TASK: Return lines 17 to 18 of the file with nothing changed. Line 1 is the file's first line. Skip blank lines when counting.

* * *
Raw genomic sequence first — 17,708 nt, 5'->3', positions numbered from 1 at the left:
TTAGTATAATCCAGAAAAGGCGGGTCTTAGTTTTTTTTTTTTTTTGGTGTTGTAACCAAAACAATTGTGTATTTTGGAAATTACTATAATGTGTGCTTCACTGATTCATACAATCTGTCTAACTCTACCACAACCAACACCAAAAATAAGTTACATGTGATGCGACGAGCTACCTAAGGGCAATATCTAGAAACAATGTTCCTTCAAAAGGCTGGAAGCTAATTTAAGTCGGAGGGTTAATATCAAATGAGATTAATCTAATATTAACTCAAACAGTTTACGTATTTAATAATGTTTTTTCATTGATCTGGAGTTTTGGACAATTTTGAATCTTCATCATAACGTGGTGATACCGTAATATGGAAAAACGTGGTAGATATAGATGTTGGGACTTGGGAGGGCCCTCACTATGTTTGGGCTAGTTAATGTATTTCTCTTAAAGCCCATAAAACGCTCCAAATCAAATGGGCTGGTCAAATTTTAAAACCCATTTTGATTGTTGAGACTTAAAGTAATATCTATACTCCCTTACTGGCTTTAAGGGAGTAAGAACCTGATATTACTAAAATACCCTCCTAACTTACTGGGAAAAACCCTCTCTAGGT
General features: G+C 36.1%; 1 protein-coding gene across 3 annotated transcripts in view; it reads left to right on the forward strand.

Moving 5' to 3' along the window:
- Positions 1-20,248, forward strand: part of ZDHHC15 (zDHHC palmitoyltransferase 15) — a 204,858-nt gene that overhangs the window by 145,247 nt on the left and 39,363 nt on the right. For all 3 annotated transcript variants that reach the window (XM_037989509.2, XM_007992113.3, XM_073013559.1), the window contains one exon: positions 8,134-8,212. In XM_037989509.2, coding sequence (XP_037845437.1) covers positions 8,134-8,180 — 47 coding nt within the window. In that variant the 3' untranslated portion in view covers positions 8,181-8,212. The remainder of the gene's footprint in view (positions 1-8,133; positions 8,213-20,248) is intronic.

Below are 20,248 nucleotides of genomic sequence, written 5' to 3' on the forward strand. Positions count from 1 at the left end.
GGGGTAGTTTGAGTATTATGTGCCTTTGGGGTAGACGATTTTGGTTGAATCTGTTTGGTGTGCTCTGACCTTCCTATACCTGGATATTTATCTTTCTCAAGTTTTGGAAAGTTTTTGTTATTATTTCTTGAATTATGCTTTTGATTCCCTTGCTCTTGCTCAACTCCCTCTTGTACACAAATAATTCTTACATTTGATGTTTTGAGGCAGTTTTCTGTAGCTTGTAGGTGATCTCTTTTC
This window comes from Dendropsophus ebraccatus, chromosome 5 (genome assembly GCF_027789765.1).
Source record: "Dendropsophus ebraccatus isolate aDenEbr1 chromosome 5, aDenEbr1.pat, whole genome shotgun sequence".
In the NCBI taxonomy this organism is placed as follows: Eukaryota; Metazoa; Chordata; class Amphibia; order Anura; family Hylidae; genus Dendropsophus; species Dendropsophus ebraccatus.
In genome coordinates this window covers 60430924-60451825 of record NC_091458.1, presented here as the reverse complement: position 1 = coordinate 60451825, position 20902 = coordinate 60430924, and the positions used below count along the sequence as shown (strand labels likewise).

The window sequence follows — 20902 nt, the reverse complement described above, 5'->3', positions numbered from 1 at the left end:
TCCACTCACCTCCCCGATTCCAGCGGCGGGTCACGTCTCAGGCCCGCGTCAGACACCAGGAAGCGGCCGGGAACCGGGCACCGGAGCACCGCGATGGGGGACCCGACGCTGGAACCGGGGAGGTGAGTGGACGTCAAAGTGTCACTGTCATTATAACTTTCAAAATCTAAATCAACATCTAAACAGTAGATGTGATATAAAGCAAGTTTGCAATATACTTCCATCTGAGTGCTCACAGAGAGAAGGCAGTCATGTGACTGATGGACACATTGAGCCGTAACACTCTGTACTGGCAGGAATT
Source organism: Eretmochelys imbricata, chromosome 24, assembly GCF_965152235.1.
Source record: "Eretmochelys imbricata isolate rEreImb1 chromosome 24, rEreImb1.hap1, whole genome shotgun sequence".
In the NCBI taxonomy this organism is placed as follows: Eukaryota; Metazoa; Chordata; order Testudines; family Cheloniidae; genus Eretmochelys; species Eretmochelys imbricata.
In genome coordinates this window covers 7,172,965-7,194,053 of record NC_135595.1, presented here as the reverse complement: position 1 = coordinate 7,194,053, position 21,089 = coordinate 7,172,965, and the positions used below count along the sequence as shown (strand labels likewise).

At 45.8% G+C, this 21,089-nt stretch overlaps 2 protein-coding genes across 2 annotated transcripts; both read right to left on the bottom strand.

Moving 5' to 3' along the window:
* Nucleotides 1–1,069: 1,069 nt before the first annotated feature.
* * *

In genome coordinates this window covers 7,172,965-7,194,053 of record NC_135595.1, presented here as the reverse complement: position 1 = coordinate 7,194,053, position 21,089 = coordinate 7,172,965, and the positions used below count along the sequence as shown (strand labels likewise).

At 45.8% G+C, this 21,089-nt stretch overlaps 2 protein-coding genes across 2 annotated transcripts; both read right to left on the bottom strand.